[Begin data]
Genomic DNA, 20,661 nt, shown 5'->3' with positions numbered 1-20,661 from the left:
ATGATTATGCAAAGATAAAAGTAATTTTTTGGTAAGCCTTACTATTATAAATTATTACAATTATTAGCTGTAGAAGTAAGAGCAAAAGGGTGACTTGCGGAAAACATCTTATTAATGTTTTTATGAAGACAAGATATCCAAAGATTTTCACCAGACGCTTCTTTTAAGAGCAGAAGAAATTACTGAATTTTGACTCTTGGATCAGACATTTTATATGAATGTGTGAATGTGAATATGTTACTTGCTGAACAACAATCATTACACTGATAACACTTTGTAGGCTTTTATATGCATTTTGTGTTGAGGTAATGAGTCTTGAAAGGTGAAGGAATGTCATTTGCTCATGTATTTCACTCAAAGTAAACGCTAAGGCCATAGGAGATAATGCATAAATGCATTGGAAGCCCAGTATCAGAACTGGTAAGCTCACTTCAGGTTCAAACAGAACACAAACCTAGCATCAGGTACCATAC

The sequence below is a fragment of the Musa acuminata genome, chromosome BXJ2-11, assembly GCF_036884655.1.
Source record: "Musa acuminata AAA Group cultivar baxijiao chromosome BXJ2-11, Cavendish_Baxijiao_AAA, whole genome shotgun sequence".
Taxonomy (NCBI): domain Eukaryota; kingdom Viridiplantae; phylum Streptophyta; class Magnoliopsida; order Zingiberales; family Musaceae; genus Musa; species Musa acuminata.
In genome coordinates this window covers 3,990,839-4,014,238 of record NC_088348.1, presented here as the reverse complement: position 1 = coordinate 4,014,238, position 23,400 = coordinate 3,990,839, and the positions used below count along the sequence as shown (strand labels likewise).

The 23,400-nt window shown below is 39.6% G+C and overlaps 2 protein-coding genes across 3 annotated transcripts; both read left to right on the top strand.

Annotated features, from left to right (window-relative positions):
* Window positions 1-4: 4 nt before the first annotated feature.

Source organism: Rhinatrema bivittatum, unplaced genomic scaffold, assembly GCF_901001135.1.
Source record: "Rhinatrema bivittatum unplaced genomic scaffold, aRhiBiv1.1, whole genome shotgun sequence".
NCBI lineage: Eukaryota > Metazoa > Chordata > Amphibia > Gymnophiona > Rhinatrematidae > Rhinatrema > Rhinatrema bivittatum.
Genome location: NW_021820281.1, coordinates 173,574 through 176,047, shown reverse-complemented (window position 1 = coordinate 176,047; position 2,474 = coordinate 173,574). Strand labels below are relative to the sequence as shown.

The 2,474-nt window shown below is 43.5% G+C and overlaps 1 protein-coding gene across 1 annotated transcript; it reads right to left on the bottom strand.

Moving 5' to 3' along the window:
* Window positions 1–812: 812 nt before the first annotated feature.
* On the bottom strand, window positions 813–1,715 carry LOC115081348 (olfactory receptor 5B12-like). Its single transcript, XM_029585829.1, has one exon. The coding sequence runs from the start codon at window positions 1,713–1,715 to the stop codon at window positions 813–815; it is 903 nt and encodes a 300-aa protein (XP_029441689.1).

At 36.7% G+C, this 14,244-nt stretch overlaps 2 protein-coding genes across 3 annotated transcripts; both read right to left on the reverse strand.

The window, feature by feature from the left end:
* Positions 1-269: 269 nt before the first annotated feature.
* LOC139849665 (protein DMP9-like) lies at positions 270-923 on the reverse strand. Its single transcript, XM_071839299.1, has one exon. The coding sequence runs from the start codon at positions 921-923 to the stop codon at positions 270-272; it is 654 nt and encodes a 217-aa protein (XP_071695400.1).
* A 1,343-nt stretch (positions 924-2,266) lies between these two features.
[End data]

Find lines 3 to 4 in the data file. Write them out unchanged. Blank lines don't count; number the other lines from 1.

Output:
The sequence below is a fragment of the Musa acuminata genome, chromosome BXJ2-11, assembly GCF_036884655.1.
Source record: "Musa acuminata AAA Group cultivar baxijiao chromosome BXJ2-11, Cavendish_Baxijiao_AAA, whole genome shotgun sequence".